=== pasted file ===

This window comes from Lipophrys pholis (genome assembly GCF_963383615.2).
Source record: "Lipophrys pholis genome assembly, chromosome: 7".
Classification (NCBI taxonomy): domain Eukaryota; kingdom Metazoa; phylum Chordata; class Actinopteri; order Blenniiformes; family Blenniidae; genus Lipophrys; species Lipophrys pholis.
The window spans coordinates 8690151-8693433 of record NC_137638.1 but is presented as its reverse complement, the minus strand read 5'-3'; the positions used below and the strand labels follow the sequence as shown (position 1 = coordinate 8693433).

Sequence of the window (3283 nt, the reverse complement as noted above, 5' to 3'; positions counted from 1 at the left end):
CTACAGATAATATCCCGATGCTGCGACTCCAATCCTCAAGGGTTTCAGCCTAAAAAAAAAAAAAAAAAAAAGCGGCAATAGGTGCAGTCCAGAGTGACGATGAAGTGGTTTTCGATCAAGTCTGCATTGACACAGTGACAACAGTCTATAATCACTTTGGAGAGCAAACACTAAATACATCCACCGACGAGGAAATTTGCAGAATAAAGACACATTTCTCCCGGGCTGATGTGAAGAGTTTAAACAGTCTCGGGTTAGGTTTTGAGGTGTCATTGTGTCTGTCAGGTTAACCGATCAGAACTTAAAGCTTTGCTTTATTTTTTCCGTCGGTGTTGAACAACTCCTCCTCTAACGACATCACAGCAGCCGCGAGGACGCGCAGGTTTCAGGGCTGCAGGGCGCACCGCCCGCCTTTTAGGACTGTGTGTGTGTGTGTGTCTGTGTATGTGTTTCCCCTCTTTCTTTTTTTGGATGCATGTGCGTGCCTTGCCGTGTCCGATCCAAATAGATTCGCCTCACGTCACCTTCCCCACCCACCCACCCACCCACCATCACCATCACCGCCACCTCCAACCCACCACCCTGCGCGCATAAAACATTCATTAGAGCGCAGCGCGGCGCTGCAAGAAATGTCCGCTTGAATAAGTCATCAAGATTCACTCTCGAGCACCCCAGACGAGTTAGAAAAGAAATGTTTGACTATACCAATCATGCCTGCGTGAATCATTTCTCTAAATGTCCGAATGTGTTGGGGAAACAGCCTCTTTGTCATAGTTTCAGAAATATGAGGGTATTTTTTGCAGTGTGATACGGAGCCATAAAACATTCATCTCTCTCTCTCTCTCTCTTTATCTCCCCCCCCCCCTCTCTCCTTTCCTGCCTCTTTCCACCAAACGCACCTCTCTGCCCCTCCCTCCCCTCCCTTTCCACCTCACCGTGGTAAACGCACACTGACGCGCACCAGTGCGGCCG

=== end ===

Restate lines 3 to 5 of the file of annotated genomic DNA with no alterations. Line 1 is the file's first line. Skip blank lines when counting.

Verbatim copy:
Classification (NCBI taxonomy): domain Eukaryota; kingdom Metazoa; phylum Chordata; class Actinopteri; order Blenniiformes; family Blenniidae; genus Lipophrys; species Lipophrys pholis.
The window spans coordinates 8690151-8693433 of record NC_137638.1 but is presented as its reverse complement, the minus strand read 5'-3'; the positions used below and the strand labels follow the sequence as shown (position 1 = coordinate 8693433).

Sequence of the window (3283 nt, the reverse complement as noted above, 5' to 3'; positions counted from 1 at the left end):